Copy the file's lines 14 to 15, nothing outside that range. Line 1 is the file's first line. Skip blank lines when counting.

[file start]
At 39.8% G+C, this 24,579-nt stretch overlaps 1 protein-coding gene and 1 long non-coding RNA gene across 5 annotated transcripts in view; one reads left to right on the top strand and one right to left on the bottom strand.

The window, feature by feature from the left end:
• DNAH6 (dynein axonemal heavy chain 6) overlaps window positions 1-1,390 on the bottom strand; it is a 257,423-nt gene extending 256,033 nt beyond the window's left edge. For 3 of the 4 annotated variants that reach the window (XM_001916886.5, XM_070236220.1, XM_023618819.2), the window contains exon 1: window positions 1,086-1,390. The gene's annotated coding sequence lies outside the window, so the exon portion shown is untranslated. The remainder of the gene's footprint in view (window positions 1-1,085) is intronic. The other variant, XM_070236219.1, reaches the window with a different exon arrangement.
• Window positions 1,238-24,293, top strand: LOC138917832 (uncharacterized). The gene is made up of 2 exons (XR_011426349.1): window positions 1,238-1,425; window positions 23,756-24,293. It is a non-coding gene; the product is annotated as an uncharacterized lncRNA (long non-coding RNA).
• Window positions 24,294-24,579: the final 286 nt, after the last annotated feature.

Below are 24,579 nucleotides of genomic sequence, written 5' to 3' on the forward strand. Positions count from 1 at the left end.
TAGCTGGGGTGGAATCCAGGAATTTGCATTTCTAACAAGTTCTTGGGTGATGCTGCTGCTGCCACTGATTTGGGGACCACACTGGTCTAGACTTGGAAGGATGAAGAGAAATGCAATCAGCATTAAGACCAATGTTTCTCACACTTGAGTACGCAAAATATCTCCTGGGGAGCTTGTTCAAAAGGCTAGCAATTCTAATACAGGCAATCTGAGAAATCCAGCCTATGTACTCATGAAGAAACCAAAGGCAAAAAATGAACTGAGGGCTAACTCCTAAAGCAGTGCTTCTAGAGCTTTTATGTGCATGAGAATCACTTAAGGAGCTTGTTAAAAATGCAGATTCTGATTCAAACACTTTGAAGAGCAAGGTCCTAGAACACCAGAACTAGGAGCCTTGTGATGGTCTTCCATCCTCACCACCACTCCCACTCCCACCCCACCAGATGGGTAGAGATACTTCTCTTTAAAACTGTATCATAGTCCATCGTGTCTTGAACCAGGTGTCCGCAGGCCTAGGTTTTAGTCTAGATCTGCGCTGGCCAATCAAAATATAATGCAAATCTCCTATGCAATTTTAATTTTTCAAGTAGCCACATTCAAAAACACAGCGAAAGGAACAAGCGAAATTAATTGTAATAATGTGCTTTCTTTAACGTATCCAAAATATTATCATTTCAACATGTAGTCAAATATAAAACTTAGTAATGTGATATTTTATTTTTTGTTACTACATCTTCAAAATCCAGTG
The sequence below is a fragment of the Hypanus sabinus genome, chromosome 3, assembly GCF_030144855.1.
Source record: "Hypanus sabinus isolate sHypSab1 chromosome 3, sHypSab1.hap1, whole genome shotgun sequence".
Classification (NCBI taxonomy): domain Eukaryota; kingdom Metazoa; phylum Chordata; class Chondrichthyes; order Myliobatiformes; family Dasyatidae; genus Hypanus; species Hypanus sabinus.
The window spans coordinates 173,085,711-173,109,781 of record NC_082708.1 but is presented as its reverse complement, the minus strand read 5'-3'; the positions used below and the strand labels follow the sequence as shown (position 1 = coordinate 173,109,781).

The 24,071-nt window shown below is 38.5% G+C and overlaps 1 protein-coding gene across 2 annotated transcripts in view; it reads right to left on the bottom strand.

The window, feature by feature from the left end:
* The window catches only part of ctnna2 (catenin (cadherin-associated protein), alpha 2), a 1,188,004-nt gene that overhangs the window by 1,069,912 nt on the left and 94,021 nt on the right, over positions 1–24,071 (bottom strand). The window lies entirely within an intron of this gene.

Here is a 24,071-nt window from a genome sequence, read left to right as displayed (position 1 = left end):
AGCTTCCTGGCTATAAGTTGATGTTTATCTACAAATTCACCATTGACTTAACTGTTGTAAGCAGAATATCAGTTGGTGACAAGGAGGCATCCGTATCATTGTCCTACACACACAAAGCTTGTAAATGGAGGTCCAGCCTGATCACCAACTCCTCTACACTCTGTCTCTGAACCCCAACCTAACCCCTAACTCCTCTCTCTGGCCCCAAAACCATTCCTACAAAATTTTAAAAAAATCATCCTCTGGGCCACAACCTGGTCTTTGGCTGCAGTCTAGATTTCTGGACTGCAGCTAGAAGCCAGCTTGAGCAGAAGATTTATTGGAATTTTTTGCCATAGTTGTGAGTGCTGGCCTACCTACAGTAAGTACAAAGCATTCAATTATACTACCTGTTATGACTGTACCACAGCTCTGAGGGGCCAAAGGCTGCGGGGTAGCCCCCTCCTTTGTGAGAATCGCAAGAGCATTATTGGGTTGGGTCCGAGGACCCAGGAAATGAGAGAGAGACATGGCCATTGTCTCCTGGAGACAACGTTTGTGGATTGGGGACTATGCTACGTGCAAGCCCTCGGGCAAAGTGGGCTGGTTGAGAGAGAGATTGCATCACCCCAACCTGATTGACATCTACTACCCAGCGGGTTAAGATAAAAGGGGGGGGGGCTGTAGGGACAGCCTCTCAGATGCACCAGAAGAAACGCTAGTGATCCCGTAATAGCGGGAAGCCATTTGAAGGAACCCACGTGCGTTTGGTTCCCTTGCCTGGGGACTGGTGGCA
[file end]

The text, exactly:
* The window catches only part of ctnna2 (catenin (cadherin-associated protein), alpha 2), a 1,188,004-nt gene that overhangs the window by 1,069,912 nt on the left and 94,021 nt on the right, over positions 1–24,071 (bottom strand). The window lies entirely within an intron of this gene.

Here is a 24,071-nt window from a genome sequence, read left to right as displayed (position 1 = left end):